Often when a holiday approaches that results in a gathering of family, it occurs to me that it sucks my kids will never know my parents. It makes me doubly glad they have my wife’s mother and father, who are without question astounding examples of showing people the love of Jesus rather than just telling them about it. I am also fortunate and blessed to still have my sisters–who the boys doknow–but it is still not the same as grandma.
As the years pass, I find I remember less and less about my mom and dad. That also sucks, but it is understandable, because time takes its toll. At first, it’s like the edges of an old photograph first losing corners, and then beginning to turn inward. Culminating with the image peeling and wrinkling from the face of the photo paper, like a kid peeling a skin of Elmer’s glue from his palm. And then there is only a ghost of an image left behind.
That’s what many of my memories are like, especially of when I was small. But every now and then something extraordinary happens. My swiss-cheese brain will fire this little capsule into my memory–a little pocket of sight, smell, and sensation.
That happened at church Saturday night, and I have no idea why. I was listening to Alan’s sermon, but my mind began to wander, as it sometimes does. I started thinking of some old cassette tapes I’d been listening to that my sister gave me. They’re mostly my dad’s recorded narration of various things he filmed on an old Super 8 movie camera that didn’t have any sound. Instead, he would carry around a satchel with a tape recorder and a hand mic inside.
Over the past week, I’d been listening to his dry monotone give a litany of names and places that meant little to my 45 year old self (except the Disneyland tapes, of course). Along with the tapes, I also received some previously unknown information regarding my dad and my brother that sort of brought a lot of dark shadows from my past into the light of day.
I’d been mulling over those details for almost a week, and had no idea what to do with them. I still don’t. I found myself combing through my mental archives looking for something to dispell those details—either something to make them not true, or something good about those many years gone into the ether. Or maybe something to help me get my head out of my ass and stop feeling sorry for myself.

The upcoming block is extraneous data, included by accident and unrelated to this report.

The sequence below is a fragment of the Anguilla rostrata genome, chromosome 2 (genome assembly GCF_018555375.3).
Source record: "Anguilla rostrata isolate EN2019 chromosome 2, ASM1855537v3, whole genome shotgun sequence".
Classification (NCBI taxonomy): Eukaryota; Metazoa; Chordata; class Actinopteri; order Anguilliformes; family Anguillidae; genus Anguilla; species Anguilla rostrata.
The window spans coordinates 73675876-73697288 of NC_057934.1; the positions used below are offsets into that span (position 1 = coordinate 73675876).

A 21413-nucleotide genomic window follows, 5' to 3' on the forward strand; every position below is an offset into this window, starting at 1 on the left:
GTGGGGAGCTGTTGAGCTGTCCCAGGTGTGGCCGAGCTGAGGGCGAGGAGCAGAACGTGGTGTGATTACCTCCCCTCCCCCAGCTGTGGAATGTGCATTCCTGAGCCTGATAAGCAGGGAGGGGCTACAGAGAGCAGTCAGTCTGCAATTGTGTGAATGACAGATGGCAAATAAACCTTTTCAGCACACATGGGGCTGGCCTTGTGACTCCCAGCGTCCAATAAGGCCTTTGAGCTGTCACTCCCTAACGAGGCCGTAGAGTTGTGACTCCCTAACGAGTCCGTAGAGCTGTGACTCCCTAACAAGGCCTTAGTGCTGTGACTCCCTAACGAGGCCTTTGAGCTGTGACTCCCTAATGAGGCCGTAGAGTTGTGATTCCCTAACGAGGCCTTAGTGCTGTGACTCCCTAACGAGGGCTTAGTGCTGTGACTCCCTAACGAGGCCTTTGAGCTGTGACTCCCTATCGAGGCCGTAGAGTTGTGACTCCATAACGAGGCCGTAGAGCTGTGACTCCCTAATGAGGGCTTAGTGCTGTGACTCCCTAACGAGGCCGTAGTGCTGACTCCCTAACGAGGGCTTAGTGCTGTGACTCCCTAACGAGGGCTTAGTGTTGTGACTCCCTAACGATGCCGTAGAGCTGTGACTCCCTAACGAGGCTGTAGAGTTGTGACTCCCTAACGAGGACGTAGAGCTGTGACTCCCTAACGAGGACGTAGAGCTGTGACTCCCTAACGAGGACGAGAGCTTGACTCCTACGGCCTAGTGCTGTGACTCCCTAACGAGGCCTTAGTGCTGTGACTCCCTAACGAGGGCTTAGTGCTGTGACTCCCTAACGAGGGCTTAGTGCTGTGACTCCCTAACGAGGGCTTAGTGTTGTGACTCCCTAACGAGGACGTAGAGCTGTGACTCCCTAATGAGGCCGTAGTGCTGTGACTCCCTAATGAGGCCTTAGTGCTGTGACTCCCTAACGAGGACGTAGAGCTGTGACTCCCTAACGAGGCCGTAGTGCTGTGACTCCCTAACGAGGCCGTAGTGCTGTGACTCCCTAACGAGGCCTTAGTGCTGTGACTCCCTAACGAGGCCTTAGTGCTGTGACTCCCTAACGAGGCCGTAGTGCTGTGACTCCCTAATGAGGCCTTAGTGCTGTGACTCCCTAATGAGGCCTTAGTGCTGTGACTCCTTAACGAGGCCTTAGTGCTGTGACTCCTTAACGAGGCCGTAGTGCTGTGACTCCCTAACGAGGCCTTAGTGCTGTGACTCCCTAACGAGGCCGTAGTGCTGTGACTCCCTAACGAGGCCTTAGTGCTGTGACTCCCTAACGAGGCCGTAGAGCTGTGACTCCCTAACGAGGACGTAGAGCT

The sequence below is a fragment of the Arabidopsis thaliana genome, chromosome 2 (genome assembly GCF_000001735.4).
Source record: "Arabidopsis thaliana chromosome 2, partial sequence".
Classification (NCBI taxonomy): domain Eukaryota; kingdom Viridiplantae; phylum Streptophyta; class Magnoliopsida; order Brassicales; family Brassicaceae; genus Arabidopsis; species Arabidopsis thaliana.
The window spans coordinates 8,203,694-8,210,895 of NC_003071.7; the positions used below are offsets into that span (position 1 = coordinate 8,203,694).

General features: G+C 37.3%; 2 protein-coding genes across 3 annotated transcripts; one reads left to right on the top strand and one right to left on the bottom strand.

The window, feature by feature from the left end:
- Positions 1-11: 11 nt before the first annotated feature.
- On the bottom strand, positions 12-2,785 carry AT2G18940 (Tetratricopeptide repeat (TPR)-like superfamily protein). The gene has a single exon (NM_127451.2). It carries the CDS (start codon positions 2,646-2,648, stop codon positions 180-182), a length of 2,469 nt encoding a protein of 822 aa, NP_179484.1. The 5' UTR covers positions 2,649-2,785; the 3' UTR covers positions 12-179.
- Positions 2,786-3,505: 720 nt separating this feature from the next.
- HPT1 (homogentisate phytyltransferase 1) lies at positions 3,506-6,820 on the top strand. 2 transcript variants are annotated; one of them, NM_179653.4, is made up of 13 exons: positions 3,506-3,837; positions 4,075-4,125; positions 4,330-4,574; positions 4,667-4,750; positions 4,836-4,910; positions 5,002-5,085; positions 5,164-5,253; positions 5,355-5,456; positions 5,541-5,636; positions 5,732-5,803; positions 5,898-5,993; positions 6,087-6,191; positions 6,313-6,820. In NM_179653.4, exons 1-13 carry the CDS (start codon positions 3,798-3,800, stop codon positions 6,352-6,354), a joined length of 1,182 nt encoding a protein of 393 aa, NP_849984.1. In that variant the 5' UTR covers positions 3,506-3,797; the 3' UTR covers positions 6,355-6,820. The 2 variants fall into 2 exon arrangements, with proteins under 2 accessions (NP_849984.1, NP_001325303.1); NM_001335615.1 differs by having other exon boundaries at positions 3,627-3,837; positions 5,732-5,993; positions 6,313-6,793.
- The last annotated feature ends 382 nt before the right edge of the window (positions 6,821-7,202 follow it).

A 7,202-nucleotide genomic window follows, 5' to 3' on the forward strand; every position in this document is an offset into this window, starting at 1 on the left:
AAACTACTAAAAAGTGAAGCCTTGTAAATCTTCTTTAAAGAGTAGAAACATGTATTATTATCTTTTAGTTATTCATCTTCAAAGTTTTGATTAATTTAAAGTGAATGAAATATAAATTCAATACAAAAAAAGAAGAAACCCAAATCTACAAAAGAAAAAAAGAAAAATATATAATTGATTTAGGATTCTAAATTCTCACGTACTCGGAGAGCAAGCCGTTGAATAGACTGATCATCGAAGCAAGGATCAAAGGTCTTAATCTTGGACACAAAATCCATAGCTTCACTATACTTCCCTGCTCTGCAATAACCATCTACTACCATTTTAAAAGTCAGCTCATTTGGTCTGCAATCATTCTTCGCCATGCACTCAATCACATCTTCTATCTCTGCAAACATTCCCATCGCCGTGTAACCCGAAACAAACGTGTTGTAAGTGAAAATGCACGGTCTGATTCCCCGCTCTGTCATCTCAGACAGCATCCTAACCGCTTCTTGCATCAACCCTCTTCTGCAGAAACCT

I listened to another tape, and on it I could hear my own voice at about 3, I think, along with the voice of my mother. Apparently, I’d turned off my dad’s tape recorder while on a ride at Disneyland and she’d had to turn it back on so he could resume his monotone.
It was so strange to hear my own voice, and juxtapose that with how my son’s voice sounds now–like when he comes running into our room to let the dogs out of their kennel and says “Hi, boys! Hi, boys!”
And to hear the voice of my mother, clear and without the haze of pain, and painkillers, and cancer. Truly amazing. It made me remember being Tommy again—someone I could hardly remember.
So what happened was that something Alan said made a spark plug fire in my head and I remembered sitting on the kitchen floor with my mom when I was really small.
We’d have these picnics, she’d call them. We didn’t do it all the time, and I don’t really remember why it did happen, but what she’d do would be to spread out whatever she’d put together for us to eat and we would sit there cross-legged and have our lunch. It was always lunch. Sometimes there wouldn’t be very much to eat at all, but I remember sitting there on the floor and looking up at her, and just feeling…safe, I guess, which was something I did not always feel. I loved those times—those picnics. She had this little radio on the desk next to the telephone, and country music would always be playing.
I remember smiling a little bit in church when those thoughts and images flashed through my head. I could feel my wife’s hand on my neck and I thought about how interesting it was how the mind works—how often it is the simple and most basic things that make the biggest impression. Here I am, forty years later thinking about white-bread bologna sandwiches (or maybe it was peanut butter and jelly) and sitting on a small oval of carpet in the kitchen at 9141 Prospect Avenue.
I hope my kids have memories like that. I hope that one day my boys think of me playing video games or having Nerf Wars or playing “gotcha now” and maybe they’ll smile a little while they sit in church with their wives. I guess the best thing I can say or do is work toward making those kind of memories. I need to work harder at not trying to impress, or shock-and-awe, but just enjoy the kids as they are, no matter how times might seem.
Maybe we can sit on the floor and eat sandwiches on a Friday afternoon, or run wild in the castle at West Wetlands. All I know is time is no one’s friend, and there’s no better time than the present to get started.
In any case, I’m grateful for that memory. And with mother’s day coming up, I will be thinking of my mom for sure. I will remember country music in the kitchen in the morning. I will remember looking up at her blue eyes and thinking they were beautiful. I will remember the love she had for the grandkids she was able to know, and know in my heart she would have had the same love for mine.
Moms are awesome, and mine was, too.